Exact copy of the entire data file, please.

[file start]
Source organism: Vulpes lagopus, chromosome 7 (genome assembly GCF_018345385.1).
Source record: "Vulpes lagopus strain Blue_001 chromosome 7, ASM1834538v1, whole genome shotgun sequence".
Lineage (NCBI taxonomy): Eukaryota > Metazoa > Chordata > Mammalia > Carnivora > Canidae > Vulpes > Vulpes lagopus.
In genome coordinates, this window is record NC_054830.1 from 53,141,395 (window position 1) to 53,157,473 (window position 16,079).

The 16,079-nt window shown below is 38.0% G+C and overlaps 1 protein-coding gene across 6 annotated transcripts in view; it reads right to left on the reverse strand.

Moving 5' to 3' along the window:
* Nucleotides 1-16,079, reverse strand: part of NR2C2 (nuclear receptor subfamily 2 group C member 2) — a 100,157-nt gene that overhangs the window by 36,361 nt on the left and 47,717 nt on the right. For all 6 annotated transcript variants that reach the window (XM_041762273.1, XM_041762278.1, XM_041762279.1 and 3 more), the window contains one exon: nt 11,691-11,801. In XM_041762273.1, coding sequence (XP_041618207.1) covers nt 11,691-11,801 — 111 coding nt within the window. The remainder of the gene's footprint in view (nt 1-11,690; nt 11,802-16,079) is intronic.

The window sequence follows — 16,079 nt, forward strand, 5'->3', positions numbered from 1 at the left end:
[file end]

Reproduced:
Source organism: Vulpes lagopus, chromosome 7 (genome assembly GCF_018345385.1).
Source record: "Vulpes lagopus strain Blue_001 chromosome 7, ASM1834538v1, whole genome shotgun sequence".
Lineage (NCBI taxonomy): Eukaryota > Metazoa > Chordata > Mammalia > Carnivora > Canidae > Vulpes > Vulpes lagopus.
In genome coordinates, this window is record NC_054830.1 from 53,141,395 (window position 1) to 53,157,473 (window position 16,079).

The 16,079-nt window shown below is 38.0% G+C and overlaps 1 protein-coding gene across 6 annotated transcripts in view; it reads right to left on the reverse strand.

Moving 5' to 3' along the window:
* Nucleotides 1-16,079, reverse strand: part of NR2C2 (nuclear receptor subfamily 2 group C member 2) — a 100,157-nt gene that overhangs the window by 36,361 nt on the left and 47,717 nt on the right. For all 6 annotated transcript variants that reach the window (XM_041762273.1, XM_041762278.1, XM_041762279.1 and 3 more), the window contains one exon: nt 11,691-11,801. In XM_041762273.1, coding sequence (XP_041618207.1) covers nt 11,691-11,801 — 111 coding nt within the window. The remainder of the gene's footprint in view (nt 1-11,690; nt 11,802-16,079) is intronic.

The window sequence follows — 16,079 nt, forward strand, 5'->3', positions numbered from 1 at the left end: